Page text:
– When we hit the trailhead, one of the things I immediately noticed was how
bright the moon was! We really didn’t even need our headlamps. It was
absolutely beautiful and the Canyon seemed to glow. If I had known the moon
would be that bright I would have been tempted to have pushed to get started
a bit earlier

– Once we hit Oooh Ahhh point (about .7 miles into hike) headlamps were no

longer needed and the cameras came out (there is a reason it is called Ooooh

Ahhh point.

– It was a lot of fun for me to descend with folks who had never been to the
Canyon before. I also had to learn patience because of all the photos they
wanted to take!!
– Speaking of photos, no one was more trigger happy than Jason. Every few
steps he wanted take a pic. By the time we go to Cedar Ridge (1.5 miles
down) Tanya had to take the camera away from him and “cut him off”.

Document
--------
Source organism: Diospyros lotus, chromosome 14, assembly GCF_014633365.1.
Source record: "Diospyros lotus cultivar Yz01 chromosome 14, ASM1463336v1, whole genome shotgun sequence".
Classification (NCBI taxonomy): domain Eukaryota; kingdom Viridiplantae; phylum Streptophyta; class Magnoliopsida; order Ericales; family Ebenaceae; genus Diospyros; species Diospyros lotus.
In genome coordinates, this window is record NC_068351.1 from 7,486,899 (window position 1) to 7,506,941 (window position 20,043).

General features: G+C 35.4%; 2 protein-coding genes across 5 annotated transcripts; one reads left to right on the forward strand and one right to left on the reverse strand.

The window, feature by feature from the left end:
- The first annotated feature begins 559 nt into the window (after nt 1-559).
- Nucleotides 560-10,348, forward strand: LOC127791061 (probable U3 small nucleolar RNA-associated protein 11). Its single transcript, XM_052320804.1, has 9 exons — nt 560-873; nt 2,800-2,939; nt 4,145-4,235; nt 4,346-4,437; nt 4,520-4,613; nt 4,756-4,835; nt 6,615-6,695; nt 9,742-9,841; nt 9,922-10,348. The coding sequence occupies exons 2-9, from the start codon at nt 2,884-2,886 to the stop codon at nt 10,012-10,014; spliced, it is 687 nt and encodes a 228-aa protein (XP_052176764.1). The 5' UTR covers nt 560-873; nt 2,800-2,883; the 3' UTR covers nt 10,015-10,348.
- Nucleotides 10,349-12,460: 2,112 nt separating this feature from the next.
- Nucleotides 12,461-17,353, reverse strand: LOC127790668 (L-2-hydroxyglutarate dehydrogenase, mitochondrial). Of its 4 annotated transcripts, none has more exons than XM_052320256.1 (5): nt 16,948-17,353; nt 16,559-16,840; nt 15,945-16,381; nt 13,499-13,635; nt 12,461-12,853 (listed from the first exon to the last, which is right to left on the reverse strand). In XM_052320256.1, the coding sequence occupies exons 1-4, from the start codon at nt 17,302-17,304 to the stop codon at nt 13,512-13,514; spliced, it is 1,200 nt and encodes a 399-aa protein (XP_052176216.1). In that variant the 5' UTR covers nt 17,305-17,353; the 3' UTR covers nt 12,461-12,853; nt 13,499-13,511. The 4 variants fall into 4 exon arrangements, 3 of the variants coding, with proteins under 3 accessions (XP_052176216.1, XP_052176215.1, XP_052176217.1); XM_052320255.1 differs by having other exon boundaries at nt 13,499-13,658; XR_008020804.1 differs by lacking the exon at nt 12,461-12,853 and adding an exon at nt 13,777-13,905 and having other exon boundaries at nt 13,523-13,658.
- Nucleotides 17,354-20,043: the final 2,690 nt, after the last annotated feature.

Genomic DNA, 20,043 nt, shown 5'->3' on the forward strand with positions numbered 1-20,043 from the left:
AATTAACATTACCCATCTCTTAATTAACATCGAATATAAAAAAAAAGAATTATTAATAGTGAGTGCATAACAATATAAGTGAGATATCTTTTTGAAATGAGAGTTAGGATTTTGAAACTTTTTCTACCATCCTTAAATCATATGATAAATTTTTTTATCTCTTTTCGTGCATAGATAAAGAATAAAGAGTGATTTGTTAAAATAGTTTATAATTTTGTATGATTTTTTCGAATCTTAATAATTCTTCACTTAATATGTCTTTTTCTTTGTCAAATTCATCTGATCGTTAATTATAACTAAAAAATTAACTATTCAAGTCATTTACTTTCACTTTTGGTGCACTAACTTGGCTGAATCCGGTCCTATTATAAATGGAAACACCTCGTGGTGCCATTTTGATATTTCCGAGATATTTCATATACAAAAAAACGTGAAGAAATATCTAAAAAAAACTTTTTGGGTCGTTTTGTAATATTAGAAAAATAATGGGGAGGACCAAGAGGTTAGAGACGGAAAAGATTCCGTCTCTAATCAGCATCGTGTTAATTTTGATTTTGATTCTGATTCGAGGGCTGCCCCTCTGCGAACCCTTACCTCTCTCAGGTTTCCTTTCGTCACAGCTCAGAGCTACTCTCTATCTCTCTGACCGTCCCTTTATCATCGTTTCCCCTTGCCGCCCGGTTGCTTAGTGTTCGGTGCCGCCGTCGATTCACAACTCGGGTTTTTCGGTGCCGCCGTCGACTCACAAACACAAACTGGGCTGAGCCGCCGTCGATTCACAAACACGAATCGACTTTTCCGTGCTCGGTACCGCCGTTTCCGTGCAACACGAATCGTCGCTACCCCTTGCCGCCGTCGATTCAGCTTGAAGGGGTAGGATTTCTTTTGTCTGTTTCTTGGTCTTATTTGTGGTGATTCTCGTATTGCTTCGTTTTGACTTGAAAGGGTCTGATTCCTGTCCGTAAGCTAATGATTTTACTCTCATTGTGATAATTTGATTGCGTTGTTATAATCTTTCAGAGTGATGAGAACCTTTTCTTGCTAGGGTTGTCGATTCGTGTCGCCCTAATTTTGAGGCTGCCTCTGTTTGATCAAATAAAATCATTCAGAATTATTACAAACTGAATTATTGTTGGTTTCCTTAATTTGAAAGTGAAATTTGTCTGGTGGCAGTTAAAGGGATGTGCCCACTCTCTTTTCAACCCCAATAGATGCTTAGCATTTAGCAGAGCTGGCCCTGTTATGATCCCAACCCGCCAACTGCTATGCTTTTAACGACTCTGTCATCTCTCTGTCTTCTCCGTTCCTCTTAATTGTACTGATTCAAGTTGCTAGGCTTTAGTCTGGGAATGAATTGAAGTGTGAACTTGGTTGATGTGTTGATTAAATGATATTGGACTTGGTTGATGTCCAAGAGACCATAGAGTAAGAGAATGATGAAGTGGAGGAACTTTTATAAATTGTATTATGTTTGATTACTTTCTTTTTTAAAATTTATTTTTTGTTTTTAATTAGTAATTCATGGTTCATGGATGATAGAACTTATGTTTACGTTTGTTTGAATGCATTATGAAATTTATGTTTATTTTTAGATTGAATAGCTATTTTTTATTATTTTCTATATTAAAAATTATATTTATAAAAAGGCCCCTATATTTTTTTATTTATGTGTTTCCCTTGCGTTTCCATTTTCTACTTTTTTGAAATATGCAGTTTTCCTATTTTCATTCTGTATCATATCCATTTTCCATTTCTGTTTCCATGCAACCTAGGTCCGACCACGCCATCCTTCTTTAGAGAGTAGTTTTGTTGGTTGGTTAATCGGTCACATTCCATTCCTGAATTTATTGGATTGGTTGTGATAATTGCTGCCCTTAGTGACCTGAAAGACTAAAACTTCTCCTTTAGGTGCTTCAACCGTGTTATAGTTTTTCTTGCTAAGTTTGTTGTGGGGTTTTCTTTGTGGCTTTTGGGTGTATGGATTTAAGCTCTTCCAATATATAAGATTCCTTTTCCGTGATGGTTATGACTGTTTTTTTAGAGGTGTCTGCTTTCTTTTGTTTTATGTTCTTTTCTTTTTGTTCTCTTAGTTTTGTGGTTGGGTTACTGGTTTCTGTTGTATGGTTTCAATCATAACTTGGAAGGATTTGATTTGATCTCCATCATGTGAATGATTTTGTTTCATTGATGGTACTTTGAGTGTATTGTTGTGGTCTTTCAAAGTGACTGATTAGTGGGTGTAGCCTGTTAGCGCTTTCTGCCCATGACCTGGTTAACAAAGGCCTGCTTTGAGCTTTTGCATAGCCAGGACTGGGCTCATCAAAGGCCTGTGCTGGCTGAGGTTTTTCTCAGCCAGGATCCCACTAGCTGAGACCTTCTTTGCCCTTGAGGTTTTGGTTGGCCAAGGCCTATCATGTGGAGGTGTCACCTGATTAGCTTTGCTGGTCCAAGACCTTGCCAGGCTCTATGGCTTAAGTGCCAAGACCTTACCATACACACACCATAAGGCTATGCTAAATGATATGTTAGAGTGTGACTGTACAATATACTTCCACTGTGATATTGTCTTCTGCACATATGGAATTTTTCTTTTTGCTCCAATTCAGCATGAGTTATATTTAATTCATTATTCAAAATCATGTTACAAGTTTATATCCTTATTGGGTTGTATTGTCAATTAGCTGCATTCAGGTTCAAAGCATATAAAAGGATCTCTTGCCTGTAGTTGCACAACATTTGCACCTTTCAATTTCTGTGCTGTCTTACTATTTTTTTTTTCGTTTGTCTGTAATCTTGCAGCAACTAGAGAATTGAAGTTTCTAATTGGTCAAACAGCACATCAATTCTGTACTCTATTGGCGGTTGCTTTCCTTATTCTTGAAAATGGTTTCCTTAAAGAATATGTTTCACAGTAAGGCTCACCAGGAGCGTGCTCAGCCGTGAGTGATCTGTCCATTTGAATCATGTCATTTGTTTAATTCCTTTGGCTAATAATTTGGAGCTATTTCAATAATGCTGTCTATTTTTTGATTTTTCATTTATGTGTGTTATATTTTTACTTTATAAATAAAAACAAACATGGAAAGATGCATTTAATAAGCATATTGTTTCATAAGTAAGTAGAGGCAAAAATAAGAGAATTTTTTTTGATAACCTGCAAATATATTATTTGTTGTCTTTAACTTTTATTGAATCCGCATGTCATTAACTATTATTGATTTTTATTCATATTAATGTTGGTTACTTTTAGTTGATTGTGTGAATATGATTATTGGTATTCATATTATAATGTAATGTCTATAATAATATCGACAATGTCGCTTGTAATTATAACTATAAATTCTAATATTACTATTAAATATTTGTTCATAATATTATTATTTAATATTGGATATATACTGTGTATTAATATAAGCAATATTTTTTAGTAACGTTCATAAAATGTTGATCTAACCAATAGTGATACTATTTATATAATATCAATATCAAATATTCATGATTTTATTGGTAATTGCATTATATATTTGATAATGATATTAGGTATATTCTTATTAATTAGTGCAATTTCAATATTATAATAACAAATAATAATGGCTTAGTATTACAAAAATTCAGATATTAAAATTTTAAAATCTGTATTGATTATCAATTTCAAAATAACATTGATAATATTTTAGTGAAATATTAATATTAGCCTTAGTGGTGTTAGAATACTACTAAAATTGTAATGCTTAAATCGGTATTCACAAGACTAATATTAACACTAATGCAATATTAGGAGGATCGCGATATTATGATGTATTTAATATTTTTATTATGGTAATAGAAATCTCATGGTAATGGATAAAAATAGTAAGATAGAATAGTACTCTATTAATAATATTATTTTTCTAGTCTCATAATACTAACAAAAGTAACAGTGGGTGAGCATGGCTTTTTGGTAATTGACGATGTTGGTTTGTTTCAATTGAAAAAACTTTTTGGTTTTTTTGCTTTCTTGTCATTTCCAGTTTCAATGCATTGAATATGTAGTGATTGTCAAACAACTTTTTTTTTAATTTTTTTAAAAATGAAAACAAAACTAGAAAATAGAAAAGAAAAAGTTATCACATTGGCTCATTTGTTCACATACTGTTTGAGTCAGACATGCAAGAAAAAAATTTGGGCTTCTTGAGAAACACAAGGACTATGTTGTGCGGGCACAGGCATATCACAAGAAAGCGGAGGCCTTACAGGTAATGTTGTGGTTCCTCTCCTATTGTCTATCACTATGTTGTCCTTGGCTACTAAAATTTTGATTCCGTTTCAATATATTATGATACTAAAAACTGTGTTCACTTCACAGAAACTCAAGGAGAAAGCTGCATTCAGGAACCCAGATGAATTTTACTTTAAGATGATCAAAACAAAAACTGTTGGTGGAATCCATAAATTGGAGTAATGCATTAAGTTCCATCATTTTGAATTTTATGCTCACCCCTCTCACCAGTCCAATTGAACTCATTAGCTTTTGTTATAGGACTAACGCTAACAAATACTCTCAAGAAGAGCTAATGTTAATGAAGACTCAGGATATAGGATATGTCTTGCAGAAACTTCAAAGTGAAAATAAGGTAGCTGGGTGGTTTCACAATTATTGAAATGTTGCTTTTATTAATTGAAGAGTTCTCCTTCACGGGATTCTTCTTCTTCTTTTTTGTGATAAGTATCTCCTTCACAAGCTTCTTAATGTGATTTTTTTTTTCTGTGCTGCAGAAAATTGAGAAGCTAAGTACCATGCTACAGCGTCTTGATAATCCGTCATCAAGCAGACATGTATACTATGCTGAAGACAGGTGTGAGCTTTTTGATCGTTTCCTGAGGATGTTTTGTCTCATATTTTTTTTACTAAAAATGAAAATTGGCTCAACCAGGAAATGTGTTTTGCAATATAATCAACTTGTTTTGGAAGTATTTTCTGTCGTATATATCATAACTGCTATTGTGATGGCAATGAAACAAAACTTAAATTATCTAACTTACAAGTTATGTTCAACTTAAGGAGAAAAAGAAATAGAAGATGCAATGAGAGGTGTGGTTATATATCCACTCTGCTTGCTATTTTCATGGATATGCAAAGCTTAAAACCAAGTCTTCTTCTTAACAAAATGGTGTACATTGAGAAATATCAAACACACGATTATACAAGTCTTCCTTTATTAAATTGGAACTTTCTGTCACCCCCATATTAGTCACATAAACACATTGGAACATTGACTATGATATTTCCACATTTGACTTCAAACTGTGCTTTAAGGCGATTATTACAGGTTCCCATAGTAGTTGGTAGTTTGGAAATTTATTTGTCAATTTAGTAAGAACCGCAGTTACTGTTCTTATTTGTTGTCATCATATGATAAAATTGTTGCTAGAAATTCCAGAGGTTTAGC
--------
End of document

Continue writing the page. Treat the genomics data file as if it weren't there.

– About a mile after Cedar Ridge, we had stopped to take a few more photos,

I see Edward’s eyes get real big and points behind us and yells Mules! We

look back and see a cargo mule train coming down the trail and around 50

yards behind us. We did not want to get “muled”. So we took off running

(before then we had done little running) towards Skeleton Point (3 miles
from trailhead). At Skeleton Point we had put a little bit of distance on
the mules so stopped to take some more photos since this is the first place

on the trail where one can see the river. After Skeleton Point there are

some steep switchbacks. We were hiking down the first few switchbacks,
taking photos and we looked up again and those mules were right on our tail!